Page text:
As sleeping car fares were determined not by fare-kilometer but on a per-night basis, even in the case of a direct train between the two railways, the specified fare was simply collected in Korean yen at Mantetsu stations, and in Manchukuo yuan at National Railway stations. However, if a sleeper ticket was bought at a station of the railway other than the one from which the sleeping car was to depart from, the sleeper fare had to be paid in the currency used at the departure station.
Express Passenger Locomotives
|パシ Pashi (to 9/33)|
|800–818 (to 9/33)|
|501–519||4-6-2||Kawasaki, Kisha Seizō, Hitachi||19||"National Large Pashi" (國小パシ). New to MNR in 1933|
|507−510||4-6-2||Shahekou||4||Nationalised from Sitao Railway|
|501–510||4-6-2||Hitachi||10||"National Small Pashi" (國小パシ). New to MNR in 1934|
|511–530||4-6-2||Hitachi, Kisha Seizō||20||"New National Small Pashi" (新國小パシ). New to MNR in 1936|
|501–506||4-6-2||ALCo||6||From Mantetsu 1933|
|501–506||4-6-2||Baldwin||6||From Mantetsu 1934|
|520–632||4-6-2||Kawasaki, Kisha Seizō, Hitachi, Nippon Sharyō||113||"New National Large Pashi" (新國小パシ). New to MNR 1937–1944|
|501||4-6-2||Shahekou||1||Boxpok wheels. New to MNR 1940.|
Ordinary Passenger Locomotives
|501−5xx||4-6-0||Bryansk, Kharkov||?||Nationalised from North Manchuria Ry, classes Г, Гч, as MNR デカA;|
Гч converted to standard gauge => テホイ
|501–502||4-6-0||ALCo||2||Nationalised from Jichang Jidun Railway in 1933|
|501–502||4-6-0||ALCo||2||From Mantetsu 1933|
|501–505||4-6-0||Beyer, Peacock||5||Nationalised from Fengshan Railway in 1933|
|501–515||2-10-0||ALCo, Shahekou||15||From Mantetsu 1935|
|501–544||2-10-0||ALCo, Baldwin||44||Nationalised from North Manchuria Ry, classes Еф, Ес, Ел, as MNR デカA;|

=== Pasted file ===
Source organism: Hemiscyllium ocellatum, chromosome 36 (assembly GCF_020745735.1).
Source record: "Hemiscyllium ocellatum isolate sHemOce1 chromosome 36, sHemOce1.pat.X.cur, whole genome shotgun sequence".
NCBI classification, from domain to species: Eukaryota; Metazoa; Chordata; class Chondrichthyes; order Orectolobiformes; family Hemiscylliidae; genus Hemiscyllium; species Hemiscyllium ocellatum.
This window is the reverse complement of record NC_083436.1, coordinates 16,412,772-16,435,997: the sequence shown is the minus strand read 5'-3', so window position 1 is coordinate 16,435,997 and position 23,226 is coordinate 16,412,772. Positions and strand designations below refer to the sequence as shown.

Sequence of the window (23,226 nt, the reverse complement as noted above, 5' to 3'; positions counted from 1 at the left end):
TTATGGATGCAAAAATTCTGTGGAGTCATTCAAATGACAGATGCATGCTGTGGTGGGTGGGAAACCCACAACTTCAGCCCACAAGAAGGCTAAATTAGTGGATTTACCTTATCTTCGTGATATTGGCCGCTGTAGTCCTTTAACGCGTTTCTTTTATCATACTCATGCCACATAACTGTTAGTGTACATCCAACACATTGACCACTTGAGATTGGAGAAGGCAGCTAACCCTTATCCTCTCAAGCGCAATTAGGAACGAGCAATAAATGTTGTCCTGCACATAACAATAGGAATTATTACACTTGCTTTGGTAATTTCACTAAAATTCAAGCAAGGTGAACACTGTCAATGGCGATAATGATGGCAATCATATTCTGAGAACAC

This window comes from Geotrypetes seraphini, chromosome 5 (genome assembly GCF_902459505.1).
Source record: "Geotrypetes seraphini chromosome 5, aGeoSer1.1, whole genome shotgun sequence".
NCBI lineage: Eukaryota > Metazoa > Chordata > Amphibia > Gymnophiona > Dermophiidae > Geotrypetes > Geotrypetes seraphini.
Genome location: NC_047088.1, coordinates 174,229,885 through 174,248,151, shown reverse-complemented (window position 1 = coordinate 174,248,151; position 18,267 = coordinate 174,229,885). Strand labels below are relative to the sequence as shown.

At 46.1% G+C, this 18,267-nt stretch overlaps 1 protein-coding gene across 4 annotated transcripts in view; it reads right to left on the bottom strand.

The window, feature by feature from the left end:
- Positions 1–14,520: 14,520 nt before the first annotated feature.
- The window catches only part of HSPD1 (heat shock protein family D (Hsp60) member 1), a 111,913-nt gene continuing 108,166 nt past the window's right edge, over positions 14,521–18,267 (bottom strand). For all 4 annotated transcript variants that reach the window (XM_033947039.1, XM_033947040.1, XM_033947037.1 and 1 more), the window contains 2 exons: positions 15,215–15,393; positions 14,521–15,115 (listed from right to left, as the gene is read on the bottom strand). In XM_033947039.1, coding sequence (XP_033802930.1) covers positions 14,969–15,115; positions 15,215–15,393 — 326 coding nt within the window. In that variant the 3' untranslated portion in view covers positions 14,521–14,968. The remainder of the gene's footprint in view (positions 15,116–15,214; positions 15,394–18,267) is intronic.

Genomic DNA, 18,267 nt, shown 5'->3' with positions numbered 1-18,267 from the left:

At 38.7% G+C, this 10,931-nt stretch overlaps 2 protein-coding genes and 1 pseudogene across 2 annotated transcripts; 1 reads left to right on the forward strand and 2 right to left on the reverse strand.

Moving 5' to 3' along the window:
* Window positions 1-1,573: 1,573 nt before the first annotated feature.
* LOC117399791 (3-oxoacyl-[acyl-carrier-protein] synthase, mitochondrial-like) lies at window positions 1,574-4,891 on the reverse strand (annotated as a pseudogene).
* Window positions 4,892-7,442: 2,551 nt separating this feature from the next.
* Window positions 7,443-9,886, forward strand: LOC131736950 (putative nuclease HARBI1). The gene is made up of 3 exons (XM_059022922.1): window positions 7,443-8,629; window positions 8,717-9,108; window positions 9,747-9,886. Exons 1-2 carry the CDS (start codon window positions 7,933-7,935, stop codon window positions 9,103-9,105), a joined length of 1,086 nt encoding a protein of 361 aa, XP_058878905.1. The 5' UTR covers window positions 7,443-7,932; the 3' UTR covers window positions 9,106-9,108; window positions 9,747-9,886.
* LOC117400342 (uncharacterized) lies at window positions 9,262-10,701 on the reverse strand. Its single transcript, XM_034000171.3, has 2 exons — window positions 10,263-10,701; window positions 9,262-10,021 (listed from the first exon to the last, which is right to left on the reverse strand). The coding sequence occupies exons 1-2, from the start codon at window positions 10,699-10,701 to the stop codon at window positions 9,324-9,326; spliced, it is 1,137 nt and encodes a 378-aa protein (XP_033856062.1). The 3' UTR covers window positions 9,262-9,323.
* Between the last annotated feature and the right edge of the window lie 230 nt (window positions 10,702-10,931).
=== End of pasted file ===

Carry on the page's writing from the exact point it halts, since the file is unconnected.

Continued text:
converted to standard gauge => デカニ
|501−519||2-8-2||Škoda||19||Nationalised from the Qike, Huhai, and Sitao Railways|
|517−522||2-8-2||ALCo||6||Nationalised from the Jihai Railway|
|?||(to NCTC)||-||2-8-2||Kawasaki||?||Nationalised from Jichang Railway; to NCTC as Mikako in 1938|
|501–548||2-8-2||Kawasaki, Kisha Seizō,|
Hitachi, Nippon Sharyō
|91||501–526: "National Small Mika" (国小ミカ), 1934|
527–548: "New National Small Mika" (新国小ミカ), 1935
|2-8-2||Kawasaki, Kisha Seizō,|
Nippon Sharyō, Dalian
|171||"New National Small Mika" (新国小ミカ)|
New to MNR 1936–1944
640–644 to NCTC
|ミカ Mika (1st)|
ミカナ Mikana (2nd)
|501–574||2-8-2||ALCo, Shahekou, Kisha Seizō,|
Kawasaki, Hitachi, Nippon Sharyō
|74||"National Big Mika" (国大ミカ)|
New to MNR 1935–1945
|575–1283||2-8-2||Shahekou, Kisha Seizō,|
|709||"New National Big Mika" (新国大ミカ)|
New to MNR 1935–1945
|501−516||2-8-2||Kawasaki, Kisha Seizō||16||Nationalised from Jichang Ry 500 class|
|501||2-8-2||Dalian Machine or|
|1||Experimental water-recycler for long-distance operation. In testing ran|
1,600 km (990 mi) without taking on water
|2-6-0||Tangshan Arsenal, Baldwin||11||520 from Shenhai Ry 51 in 1933 (built Tangshan 1921)|
521–524 from Shenhai Ry 52–55 in 1933 (built Baldwin 1927)
528–533 from Jichang Jidun Ry 101–106 in 1933 (built Tangshan 1911)
|505–506||2-8-0||ALCo||2||Nationalised from Jichang Jidun Ry in 1933|
|501–515||2-8-0||ALCo||15||From Mantetsu 1933|
|? (total 33)||ソリサ|
|501–533||2-8-0||Beyer, Peacock||33||13 from Mantetsu 1933,|
20 from Mantetsu 1935
|534–546||2-8-0||Shahekou||13||From Mantetsu 1935|
|15||From PRR in 1938|
|506−5xx||2-6-4T||Kitson & Co.||Nationalised from ?|